The Saga of the Wild Horse in the American West
"For a long time, the American desert has been my beat and my passion. The reasons are many, but really, there is only one. In the desert, the chatter of city life fades away and my own thoughts vanish; I get quiet and I hear things. The beating of wings. The scratching of lizard. The crack of tortoise egg. The whisper of stories that want to be told.
"In 1991, I walked into a bar on Highway 62, the desert two-lane that stretches from Interstate 10 in California eastward into the far Mojave. I had just finished a hike in Joshua Tree National Park. It was twilight. Thunderclouds were rolling in and the perfume of creosote was in the air. Inside the Josh Lounge, people sat at the bar, guarding their pitchers of beer, talking of sports, the weather, local news. After awhile, I heard the first few notes of a dark desert tale. Two girls had been 'sliced up' by a Marine, someone said; probably they deserved it. 'Who were they?' I asked. 'Just some trash,' came the reply. A frequent visitor to the area, I knew there was more to the story, and I vowed to tell it. A decade later, it became my book, Twentynine Palms: A True Story of Murder, Marines, and the Mojave.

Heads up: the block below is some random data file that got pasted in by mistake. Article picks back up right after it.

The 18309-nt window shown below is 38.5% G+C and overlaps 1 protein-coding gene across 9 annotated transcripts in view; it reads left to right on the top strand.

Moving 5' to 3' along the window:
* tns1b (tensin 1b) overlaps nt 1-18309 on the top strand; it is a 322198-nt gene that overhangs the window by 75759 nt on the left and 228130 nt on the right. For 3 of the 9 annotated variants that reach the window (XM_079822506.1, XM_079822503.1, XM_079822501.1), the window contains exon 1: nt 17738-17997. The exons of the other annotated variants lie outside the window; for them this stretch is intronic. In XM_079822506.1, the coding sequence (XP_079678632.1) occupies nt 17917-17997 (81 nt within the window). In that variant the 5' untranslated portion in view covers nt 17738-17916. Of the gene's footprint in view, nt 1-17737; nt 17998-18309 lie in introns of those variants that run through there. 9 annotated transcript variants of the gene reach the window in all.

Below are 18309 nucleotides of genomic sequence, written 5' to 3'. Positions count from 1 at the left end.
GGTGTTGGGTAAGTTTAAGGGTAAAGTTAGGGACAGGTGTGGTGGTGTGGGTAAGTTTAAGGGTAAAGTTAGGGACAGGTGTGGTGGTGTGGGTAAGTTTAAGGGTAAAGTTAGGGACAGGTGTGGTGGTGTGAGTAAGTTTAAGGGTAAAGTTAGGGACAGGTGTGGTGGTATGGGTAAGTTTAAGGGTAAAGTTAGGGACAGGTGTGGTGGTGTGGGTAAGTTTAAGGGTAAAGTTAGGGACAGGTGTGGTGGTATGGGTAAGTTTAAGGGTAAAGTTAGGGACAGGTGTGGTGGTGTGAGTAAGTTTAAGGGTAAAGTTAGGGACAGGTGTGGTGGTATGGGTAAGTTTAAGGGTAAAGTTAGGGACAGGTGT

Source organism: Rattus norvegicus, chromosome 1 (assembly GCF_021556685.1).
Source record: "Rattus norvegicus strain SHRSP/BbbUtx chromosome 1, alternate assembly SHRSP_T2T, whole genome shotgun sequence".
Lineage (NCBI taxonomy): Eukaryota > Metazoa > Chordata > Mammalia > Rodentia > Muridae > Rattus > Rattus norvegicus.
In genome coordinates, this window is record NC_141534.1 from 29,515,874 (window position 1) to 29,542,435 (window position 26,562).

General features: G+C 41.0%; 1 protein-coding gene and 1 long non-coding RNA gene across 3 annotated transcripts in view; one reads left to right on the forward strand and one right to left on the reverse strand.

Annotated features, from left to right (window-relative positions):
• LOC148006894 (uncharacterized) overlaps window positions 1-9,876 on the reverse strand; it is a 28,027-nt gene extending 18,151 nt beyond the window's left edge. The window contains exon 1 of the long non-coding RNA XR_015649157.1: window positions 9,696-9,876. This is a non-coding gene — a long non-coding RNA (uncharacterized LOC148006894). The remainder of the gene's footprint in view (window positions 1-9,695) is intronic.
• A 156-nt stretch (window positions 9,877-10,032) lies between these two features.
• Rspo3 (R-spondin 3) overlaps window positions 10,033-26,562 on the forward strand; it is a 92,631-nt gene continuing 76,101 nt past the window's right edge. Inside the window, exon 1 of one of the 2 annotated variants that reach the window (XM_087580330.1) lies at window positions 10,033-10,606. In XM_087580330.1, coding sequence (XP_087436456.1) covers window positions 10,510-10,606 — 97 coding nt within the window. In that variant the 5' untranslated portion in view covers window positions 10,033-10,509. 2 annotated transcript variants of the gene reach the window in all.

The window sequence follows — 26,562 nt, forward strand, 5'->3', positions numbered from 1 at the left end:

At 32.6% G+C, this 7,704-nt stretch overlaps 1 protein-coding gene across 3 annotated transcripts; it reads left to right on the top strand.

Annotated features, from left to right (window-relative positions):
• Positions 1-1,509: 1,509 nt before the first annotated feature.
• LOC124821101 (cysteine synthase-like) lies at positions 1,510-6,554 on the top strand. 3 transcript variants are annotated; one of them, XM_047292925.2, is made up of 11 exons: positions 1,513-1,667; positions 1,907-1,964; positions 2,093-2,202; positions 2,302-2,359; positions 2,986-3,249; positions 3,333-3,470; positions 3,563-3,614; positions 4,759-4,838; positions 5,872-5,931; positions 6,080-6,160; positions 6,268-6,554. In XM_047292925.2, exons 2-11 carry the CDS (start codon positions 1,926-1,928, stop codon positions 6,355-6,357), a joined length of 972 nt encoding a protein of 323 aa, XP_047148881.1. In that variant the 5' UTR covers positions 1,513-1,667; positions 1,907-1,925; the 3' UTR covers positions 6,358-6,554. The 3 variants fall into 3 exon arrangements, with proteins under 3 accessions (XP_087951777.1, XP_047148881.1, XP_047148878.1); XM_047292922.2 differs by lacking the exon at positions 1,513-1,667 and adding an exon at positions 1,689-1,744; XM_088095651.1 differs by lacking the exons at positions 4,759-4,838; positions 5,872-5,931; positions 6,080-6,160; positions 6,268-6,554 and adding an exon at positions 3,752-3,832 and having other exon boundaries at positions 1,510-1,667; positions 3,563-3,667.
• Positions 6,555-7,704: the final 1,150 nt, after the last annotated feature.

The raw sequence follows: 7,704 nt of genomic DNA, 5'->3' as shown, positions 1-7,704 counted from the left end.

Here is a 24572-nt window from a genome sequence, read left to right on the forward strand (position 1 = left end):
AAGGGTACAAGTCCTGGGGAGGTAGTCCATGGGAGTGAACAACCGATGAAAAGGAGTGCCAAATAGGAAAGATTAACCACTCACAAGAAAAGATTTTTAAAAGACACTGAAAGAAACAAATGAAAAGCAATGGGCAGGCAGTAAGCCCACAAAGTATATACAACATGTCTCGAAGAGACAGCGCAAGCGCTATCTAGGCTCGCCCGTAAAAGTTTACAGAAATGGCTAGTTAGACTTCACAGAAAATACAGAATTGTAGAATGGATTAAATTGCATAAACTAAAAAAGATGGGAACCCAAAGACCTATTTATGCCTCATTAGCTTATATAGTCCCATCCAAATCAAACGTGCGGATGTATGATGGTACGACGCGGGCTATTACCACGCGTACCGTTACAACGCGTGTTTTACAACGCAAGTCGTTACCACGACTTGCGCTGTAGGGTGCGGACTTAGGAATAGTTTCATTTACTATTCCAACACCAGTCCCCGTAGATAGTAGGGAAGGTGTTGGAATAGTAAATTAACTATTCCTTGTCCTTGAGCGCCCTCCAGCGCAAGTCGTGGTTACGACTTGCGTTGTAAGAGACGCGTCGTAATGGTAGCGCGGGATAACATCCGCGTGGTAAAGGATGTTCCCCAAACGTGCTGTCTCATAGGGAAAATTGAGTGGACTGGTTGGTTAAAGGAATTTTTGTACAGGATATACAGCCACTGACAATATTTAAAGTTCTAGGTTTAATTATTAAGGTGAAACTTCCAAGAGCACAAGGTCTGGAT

"But before I was finished, another terrible tale was unfolding and I couldn't shake off its call. A few days after Christmas in 1998, I was waiting to meet with a source in another desert bar. I picked up the local paper and read that six wild horses had been gunned down in the mountains outside Reno. The next day, the body count had grown to twenty, and by the end of December, while people gathered to ring in the New Year at parties across the land, thirty-four dead mustangs had been found in the scrubby mountains of the Virginia Range. A few days later, three men were arrested. Two of them were Marines and one of them was stationed at Twentynine Palms.
"I was surprised - and then I wasn't. I knew that a number of grisly crimes had emanated from the military base hidden away in that remote desert town. Now, the victims were wild horses and their story also spoke of our history, our heritage, and our land. But what exactly was their story? I wondered as the Reno incident began to take over my life. Why would someone go out and kill the animals that had blazed our trails, fought our wars, served as our most loyal partner? As I began looking into the story, I soon realized that what happened to the wild horses in Reno was about much more than that particular event. It went right to the heart of who we are as Americans.
"With all due respect to our official icon, the eagle, he of the broad wing-span and the ability to see across great distances, of patience born of the ages and majestic flight, it is really the wild horse, the four-legged with the flying mane and tail, the beautiful, big-hearted steed who loves freedom so much that when captured he dies of a broken heart, the ever-defiant mustang that is our true representative, coursing through our blood as it carries the eternal message of America. Many have read Moby Dick, but few - including me, until I began my wild horse research - remember that in his tribute to that which man should not possess, Melville devoted a passage to the other great white, the one that ranged the Great Plains: